Recent articles in The Christian Chronicle have lamented the financial “crunch” facing many congregations. Among those things which have so indebated many local congregations is the building and maintaining of all types of social/recreational facilities and programs. Many elderships now feel that such is necessary to compete not only with denominations but with other “churches of Christ” in the area. No longer do visitors simply want to know “when are your times of assembling?” and “what spiritual work is the congregation involved in?” Now they want to know if congregations offer a day care center for the toddlers, a secular school for the children, a basketball team for dad, and aerobic’s class for mom, and “fun and food fellowship” for one and all. Brother Goodpasture’s prophecy is being realized and the church is being “shorn of its power.” Is it any wonder that we are rapidly becoming what some have termed a “worldly church” and are no longer looked upon as a “people of the book” as members are being multiplied by the “loaves and the fishes” (Jn. 6:26,27) rather than love of the truth and faith!

Again, we would plead for peace and unity, but not at the cost of prostituting the church for which our Lord shed his blood. Jesus’ precious blood was shed to purchase the church, a spiritual house with a spiritual mission (Eph. 5:25-27; 1 Pet. 2:5; 1 Tim. 3:15). Wholesome social activities are important in the life of each Christian; but God made a distinction between the responsibility of the home and the responsibility of the church (1 Cor. 11:22; Rom. 14:17). Churches need to specialize in being churches and encourage parents to specialize in building good homes. The church was not established to promote aerobic classes and softball teams and “bodily exercise” which “is profitable for a little,” but rather “godliness” which “is profitable for all things; having a promise of the life which now is and of that which is to come” (1 Tim. 4:8). What is needed to accomplish the work of the church is not “gimmicks” but the “gospel” of Jesus Christ (Rom. 1:16). Yes, the church meeting here at 84th Street has a “fellowship hall” in which we enjoy the greatest fellowship of all – the fellowship of God by abiding within his word (2 Jn. 9). Let us return to allowing the church to be what the Lord planned and not man – a “soul center” rather than a “social center.”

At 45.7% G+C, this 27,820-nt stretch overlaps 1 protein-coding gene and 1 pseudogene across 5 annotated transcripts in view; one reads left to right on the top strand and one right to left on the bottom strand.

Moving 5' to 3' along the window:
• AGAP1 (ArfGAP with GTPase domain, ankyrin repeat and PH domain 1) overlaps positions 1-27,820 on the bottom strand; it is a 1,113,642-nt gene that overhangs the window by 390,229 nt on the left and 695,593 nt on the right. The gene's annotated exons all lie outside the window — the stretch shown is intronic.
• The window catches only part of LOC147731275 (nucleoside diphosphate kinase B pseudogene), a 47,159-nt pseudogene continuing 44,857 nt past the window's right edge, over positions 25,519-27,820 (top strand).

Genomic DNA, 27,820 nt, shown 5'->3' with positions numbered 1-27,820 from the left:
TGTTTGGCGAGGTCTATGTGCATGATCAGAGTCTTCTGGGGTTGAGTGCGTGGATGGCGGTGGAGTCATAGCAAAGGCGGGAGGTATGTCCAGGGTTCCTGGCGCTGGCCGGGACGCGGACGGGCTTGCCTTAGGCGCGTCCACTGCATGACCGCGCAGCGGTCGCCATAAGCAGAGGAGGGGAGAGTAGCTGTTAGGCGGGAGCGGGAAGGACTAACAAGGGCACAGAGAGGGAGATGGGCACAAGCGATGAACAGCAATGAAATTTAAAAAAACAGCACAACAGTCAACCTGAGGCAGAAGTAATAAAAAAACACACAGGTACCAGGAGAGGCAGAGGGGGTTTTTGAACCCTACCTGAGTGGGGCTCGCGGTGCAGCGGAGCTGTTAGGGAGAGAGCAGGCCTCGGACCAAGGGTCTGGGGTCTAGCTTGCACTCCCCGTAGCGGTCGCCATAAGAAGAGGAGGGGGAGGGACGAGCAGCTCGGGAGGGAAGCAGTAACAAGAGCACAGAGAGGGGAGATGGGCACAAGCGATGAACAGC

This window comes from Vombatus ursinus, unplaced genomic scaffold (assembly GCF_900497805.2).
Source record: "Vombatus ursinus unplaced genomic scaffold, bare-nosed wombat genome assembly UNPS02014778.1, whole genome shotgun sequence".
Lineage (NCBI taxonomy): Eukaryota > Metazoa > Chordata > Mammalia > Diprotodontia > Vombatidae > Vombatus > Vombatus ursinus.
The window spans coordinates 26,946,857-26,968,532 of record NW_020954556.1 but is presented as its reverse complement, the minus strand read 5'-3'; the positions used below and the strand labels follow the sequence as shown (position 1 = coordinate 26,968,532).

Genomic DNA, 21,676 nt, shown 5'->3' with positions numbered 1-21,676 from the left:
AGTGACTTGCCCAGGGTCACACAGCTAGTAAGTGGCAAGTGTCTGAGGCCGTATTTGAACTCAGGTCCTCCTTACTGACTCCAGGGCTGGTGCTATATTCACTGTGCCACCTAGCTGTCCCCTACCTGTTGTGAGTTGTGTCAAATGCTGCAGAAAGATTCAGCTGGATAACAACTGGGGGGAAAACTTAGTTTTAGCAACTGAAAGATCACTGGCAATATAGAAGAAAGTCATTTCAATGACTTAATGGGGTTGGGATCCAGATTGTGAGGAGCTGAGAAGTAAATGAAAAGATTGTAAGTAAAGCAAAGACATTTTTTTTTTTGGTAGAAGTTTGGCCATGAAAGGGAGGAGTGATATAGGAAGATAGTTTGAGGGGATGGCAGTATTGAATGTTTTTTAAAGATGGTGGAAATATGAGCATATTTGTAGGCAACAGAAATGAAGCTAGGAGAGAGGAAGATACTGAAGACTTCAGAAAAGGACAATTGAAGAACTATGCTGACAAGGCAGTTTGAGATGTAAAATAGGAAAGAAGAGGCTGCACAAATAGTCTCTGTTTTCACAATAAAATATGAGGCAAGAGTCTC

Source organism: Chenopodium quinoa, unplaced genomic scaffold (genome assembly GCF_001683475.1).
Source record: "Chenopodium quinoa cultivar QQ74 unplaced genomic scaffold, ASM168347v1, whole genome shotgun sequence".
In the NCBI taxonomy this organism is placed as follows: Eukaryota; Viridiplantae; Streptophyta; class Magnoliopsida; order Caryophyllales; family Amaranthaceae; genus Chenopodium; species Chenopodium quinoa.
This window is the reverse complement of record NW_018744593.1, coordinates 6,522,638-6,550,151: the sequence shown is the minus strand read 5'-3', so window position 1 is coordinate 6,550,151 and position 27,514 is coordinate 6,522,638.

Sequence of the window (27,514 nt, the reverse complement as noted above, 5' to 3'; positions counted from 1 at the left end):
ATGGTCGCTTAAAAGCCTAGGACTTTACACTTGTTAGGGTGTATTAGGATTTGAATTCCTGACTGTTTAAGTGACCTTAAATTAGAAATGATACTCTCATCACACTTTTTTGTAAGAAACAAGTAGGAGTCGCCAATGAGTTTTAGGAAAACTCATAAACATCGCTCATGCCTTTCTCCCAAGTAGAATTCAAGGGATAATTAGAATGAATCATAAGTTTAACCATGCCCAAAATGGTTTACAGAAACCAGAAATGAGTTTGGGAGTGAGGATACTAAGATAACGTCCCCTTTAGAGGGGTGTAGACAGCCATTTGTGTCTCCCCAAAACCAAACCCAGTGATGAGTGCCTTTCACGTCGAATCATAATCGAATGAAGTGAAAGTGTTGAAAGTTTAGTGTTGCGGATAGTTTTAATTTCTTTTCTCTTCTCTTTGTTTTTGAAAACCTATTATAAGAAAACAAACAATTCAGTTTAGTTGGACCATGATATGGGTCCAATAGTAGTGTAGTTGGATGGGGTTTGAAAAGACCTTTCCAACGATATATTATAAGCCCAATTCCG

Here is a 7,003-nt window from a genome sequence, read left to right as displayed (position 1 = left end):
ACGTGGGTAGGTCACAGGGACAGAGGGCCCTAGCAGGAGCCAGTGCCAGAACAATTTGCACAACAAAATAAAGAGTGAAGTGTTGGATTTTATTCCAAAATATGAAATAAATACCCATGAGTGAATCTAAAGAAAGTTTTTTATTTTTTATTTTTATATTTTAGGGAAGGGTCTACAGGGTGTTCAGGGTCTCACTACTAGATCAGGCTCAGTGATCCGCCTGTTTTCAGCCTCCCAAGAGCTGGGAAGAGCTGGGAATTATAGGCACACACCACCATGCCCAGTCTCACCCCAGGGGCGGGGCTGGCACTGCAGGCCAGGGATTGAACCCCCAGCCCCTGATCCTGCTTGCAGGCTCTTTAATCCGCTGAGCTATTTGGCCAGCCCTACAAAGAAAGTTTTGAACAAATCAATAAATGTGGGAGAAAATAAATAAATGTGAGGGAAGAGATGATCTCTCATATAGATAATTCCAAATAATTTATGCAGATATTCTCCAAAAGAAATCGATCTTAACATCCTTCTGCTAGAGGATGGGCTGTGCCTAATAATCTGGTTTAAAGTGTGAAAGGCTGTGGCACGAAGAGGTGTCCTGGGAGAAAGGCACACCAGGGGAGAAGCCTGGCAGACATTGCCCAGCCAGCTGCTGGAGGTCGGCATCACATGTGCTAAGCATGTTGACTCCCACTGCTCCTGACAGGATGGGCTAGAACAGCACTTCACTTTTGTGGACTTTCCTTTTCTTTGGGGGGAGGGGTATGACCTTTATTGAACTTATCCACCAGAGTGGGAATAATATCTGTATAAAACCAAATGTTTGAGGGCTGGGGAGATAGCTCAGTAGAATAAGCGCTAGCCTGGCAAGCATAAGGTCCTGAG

Guardian of Truth XXXIII: 23, pp. 716-717
December 7, 1989